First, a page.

Pure food waste makes great compost

October 4, 2016

If you have a grandparent who grows beautiful tomatoes, then you probably understand what compost is. You watched your grandparent save their coffee grounds, egg shells and vegetable peels and turn them into compost that enriched their vegetable garden.

MIT collects food waste from 22 locations with an average of 15 tons retrieved monthly. Since 2008, the amount of food waste collected has grown with an increase of 21.5 tons from 2014 to 2015. MIT?s Recycling Program received a Food Recovery Challenge Regional Achievement Certificate from the US EPA for those efforts.

Can it compost?

About five years ago MIT expanded beyond back of kitchen collection to include post-consumer locations, like the Forbes Caf and the Stratton Student Center. The bins included not only food, but compostable plastics and paper that are designed to breakdown in a commercial composting facility.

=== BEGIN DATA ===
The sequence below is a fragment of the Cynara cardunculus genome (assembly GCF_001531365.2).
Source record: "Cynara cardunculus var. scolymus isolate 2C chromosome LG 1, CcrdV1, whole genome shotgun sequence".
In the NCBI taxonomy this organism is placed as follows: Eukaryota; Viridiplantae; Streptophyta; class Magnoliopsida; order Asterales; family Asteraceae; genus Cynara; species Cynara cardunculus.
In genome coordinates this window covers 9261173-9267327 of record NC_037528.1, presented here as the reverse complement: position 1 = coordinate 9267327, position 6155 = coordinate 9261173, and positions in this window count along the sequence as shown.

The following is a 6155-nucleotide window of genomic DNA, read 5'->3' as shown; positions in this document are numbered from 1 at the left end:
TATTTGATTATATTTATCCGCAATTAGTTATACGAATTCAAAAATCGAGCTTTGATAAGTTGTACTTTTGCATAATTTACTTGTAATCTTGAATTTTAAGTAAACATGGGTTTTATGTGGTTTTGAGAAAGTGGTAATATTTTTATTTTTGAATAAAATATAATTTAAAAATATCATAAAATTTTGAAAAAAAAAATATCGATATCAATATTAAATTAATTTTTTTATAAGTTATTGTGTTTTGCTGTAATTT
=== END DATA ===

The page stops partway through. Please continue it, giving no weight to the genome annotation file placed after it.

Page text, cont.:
After the Massachusetts Organic Waste Ban went into effect in October of 2014, compostable plastics and paper became an issue because they require a higher heat than food to decompose; without that heat, they take longer to breakdown. The farms who were taking PLA plastics and paper products no longer do.

As a result, Casella, MIT?s waste hauler, was forced to change their pick up policy and now requests food only in the Food Waste Bins. The Recycling Office is changing signage around campus and working with the Dining Office and student sustainability groups to promote the change.

Clean your plate

So for now, it?s food waste only; any other type of material found in food waste bins will cause contamination and the contents will be considered trash. It?s important to separate waste appropriately. Before putting an item in a blue recycling bin, please be sure to wipe them clean. If there is any food waste, that should go into a green food waste bin.